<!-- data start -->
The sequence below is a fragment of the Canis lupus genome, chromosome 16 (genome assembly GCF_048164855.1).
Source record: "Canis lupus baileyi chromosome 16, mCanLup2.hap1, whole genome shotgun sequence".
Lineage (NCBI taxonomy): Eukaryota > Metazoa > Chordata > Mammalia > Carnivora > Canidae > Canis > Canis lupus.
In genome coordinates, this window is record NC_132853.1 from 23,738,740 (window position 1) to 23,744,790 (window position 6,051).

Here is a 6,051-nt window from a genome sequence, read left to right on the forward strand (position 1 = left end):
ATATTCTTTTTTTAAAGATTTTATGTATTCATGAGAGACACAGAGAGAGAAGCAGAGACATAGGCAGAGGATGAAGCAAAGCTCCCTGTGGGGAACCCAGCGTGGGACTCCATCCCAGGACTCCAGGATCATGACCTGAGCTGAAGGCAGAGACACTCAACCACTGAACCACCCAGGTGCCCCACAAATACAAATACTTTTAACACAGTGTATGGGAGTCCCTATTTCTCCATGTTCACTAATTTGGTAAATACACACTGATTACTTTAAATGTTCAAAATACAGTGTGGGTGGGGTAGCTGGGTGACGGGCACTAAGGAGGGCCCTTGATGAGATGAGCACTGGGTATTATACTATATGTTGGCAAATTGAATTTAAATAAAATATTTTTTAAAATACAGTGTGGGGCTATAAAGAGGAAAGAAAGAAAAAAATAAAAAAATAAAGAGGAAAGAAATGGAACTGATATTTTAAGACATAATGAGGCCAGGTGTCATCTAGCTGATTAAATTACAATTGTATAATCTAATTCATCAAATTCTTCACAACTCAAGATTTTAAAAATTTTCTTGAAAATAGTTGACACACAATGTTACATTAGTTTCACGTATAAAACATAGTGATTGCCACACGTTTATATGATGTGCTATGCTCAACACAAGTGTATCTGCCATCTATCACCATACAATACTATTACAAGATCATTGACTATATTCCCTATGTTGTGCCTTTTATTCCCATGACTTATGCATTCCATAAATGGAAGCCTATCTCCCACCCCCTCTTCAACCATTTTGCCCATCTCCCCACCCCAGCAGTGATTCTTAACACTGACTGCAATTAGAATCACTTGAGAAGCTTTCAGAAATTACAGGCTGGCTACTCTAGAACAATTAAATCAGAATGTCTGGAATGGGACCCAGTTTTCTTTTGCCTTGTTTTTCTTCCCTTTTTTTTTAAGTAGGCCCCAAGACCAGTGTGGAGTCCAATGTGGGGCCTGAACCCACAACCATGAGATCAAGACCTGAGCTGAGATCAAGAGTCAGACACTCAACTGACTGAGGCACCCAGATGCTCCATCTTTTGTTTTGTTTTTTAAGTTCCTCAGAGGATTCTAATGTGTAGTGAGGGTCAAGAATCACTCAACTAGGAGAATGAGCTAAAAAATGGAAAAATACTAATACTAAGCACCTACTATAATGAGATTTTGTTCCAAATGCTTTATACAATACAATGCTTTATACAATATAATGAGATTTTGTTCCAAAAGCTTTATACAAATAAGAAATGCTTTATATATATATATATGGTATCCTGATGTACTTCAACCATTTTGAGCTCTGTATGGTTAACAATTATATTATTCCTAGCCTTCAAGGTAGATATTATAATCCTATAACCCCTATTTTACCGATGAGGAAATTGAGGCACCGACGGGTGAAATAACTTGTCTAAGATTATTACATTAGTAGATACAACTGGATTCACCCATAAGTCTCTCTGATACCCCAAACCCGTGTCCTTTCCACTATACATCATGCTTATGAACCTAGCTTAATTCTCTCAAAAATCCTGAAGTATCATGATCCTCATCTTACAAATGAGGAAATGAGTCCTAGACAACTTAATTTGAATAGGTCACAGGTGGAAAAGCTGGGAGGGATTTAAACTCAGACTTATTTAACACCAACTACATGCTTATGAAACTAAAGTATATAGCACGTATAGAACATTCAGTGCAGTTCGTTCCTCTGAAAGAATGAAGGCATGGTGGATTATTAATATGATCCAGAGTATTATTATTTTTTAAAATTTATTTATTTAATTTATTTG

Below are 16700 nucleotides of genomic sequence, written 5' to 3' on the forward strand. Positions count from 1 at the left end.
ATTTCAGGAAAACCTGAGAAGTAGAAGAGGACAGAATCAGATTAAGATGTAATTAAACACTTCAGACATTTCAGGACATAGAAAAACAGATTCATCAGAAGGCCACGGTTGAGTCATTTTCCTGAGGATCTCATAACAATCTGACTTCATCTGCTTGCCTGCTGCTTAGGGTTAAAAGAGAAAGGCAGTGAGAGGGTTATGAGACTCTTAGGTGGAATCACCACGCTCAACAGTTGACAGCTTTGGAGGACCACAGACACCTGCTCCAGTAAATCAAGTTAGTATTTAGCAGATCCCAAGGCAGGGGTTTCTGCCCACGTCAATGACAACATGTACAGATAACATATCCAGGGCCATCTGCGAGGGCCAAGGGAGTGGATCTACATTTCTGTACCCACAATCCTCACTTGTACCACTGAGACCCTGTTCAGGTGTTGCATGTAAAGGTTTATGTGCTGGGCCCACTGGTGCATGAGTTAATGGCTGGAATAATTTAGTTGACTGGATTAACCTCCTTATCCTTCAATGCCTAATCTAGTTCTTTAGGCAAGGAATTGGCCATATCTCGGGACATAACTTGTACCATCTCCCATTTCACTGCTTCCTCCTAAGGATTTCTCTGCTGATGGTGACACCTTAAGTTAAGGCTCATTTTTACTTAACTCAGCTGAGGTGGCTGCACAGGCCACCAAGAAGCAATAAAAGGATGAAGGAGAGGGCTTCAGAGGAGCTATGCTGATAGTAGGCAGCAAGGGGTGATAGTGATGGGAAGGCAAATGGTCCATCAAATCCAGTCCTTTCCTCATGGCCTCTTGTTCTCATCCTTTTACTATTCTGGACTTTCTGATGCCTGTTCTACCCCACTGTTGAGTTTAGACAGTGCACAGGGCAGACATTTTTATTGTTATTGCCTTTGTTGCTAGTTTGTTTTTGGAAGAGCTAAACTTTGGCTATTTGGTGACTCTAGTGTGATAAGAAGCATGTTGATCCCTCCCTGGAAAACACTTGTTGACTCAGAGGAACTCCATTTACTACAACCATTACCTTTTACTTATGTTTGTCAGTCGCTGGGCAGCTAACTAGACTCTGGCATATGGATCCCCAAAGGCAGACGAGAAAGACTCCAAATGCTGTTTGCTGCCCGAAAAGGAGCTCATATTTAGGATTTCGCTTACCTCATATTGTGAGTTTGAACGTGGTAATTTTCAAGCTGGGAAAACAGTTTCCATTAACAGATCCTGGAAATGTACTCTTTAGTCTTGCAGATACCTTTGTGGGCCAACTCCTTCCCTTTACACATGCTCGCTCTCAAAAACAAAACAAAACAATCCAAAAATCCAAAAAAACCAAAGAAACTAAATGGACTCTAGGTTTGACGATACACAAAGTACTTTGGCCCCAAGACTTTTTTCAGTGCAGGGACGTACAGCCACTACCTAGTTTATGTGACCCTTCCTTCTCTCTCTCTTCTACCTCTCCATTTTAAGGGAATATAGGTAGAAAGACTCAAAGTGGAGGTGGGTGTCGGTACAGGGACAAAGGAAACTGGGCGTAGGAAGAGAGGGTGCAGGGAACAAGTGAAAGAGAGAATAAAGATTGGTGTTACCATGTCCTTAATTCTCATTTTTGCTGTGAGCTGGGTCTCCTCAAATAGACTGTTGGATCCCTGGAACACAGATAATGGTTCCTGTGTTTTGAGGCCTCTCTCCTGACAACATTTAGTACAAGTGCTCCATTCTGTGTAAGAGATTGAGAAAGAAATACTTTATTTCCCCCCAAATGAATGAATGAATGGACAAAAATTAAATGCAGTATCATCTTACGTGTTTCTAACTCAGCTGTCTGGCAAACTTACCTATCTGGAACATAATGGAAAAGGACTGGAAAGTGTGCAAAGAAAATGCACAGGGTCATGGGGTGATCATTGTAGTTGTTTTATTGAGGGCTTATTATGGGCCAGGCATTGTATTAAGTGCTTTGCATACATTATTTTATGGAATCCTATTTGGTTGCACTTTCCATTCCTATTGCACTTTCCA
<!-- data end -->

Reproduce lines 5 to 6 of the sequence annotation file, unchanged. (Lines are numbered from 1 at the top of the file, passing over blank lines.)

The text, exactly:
Here is a 6,051-nt window from a genome sequence, read left to right on the forward strand (position 1 = left end):
ATATTCTTTTTTTAAAGATTTTATGTATTCATGAGAGACACAGAGAGAGAAGCAGAGACATAGGCAGAGGATGAAGCAAAGCTCCCTGTGGGGAACCCAGCGTGGGACTCCATCCCAGGACTCCAGGATCATGACCTGAGCTGAAGGCAGAGACACTCAACCACTGAACCACCCAGGTGCCCCACAAATACAAATACTTTTAACACAGTGTATGGGAGTCCCTATTTCTCCATGTTCACTAATTTGGTAAATACACACTGATTACTTTAAATGTTCAAAATACAGTGTGGGTGGGGTAGCTGGGTGACGGGCACTAAGGAGGGCCCTTGATGAGATGAGCACTGGGTATTATACTATATGTTGGCAAATTGAATTTAAATAAAATATTTTTTAAAATACAGTGTGGGGCTATAAAGAGGAAAGAAAGAAAAAAATAAAAAAATAAAGAGGAAAGAAATGGAACTGATATTTTAAGACATAATGAGGCCAGGTGTCATCTAGCTGATTAAATTACAATTGTATAATCTAATTCATCAAATTCTTCACAACTCAAGATTTTAAAAATTTTCTTGAAAATAGTTGACACACAATGTTACATTAGTTTCACGTATAAAACATAGTGATTGCCACACGTTTATATGATGTGCTATGCTCAACACAAGTGTATCTGCCATCTATCACCATACAATACTATTACAAGATCATTGACTATATTCCCTATGTTGTGCCTTTTATTCCCATGACTTATGCATTCCATAAATGGAAGCCTATCTCCCACCCCCTCTTCAACCATTTTGCCCATCTCCCCACCCCAGCAGTGATTCTTAACACTGACTGCAATTAGAATCACTTGAGAAGCTTTCAGAAATTACAGGCTGGCTACTCTAGAACAATTAAATCAGAATGTCTGGAATGGGACCCAGTTTTCTTTTGCCTTGTTTTTCTTCCCTTTTTTTTTAAGTAGGCCCCAAGACCAGTGTGGAGTCCAATGTGGGGCCTGAACCCACAACCATGAGATCAAGACCTGAGCTGAGATCAAGAGTCAGACACTCAACTGACTGAGGCACCCAGATGCTCCATCTTTTGTTTTGTTTTTTAAGTTCCTCAGAGGATTCTAATGTGTAGTGAGGGTCAAGAATCACTCAACTAGGAGAATGAGCTAAAAAATGGAAAAATACTAATACTAAGCACCTACTATAATGAGATTTTGTTCCAAATGCTTTATACAATACAATGCTTTATACAATATAATGAGATTTTGTTCCAAAAGCTTTATACAAATAAGAAATGCTTTATATATATATATATGGTATCCTGATGTACTTCAACCATTTTGAGCTCTGTATGGTTAACAATTATATTATTCCTAGCCTTCAAGGTAGATATTATAATCCTATAACCCCTATTTTACCGATGAGGAAATTGAGGCACCGACGGGTGAAATAACTTGTCTAAGATTATTACATTAGTAGATACAACTGGATTCACCCATAAGTCTCTCTGATACCCCAAACCCGTGTCCTTTCCACTATACATCATGCTTATGAACCTAGCTTAATTCTCTCAAAAATCCTGAAGTATCATGATCCTCATCTTACAAATGAGGAAATGAGTCCTAGACAACTTAATTTGAATAGGTCACAGGTGGAAAAGCTGGGAGGGATTTAAACTCAGACTTATTTAACACCAACTACATGCTTATGAAACTAAAGTATATAGCACGTATAGAACATTCAGTGCAGTTCGTTCCTCTGAAAGAATGAAGGCATGGTGGATTATTAATATGATCCAGAGTATTATTATTTTTTAAAATTTATTTATTTAATTTATTTG